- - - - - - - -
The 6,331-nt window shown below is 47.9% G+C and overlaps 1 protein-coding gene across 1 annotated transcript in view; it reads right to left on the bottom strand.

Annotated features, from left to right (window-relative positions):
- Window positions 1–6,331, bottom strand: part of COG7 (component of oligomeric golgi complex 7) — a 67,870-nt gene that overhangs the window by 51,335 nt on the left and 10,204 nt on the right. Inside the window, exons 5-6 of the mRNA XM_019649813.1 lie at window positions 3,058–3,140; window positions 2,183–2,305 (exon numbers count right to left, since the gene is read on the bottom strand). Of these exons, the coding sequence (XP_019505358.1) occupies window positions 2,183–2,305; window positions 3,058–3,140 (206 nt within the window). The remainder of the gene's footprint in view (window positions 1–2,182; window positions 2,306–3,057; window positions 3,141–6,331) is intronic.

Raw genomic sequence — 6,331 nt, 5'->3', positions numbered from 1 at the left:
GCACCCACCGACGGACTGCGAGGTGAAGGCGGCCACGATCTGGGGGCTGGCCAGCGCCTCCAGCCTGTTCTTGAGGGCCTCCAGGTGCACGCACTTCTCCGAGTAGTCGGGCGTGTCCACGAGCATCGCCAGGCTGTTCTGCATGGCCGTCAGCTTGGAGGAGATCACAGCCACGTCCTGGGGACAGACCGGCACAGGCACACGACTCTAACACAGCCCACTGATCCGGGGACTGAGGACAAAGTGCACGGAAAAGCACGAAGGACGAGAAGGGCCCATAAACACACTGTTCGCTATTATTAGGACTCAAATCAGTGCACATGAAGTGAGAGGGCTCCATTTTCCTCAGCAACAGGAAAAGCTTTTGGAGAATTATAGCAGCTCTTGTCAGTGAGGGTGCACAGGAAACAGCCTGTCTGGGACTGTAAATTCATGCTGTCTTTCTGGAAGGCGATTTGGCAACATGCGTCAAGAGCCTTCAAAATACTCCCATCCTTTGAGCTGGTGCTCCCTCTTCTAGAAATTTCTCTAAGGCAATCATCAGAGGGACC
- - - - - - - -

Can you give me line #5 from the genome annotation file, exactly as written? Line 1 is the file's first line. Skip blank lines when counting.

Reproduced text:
GCACCCACCGACGGACTGCGAGGTGAAGGCGGCCACGATCTGGGGGCTGGCCAGCGCCTCCAGCCTGTTCTTGAGGGCCTCCAGGTGCACGCACTTCTCCGAGTAGTCGGGCGTGTCCACGAGCATCGCCAGGCTGTTCTGCATGGCCGTCAGCTTGGAGGAGATCACAGCCACGTCCTGGGGACAGACCGGCACAGGCACACGACTCTAACACAGCCCACTGATCCGGGGACTGAGGACAAAGTGCACGGAAAAGCACGAAGGACGAGAAGGGCCCATAAACACACTGTTCGCTATTATTAGGACTCAAATCAGTGCACATGAAGTGAGAGGGCTCCATTTTCCTCAGCAACAGGAAAAGCTTTTGGAGAATTATAGCAGCTCTTGTCAGTGAGGGTGCACAGGAAACAGCCTGTCTGGGACTGTAAATTCATGCTGTCTTTCTGGAAGGCGATTTGGCAACATGCGTCAAGAGCCTTCAAAATACTCCCATCCTTTGAGCTGGTGCTCCCTCTTCTAGAAATTTCTCTAAGGCAATCATCAGAGGGACC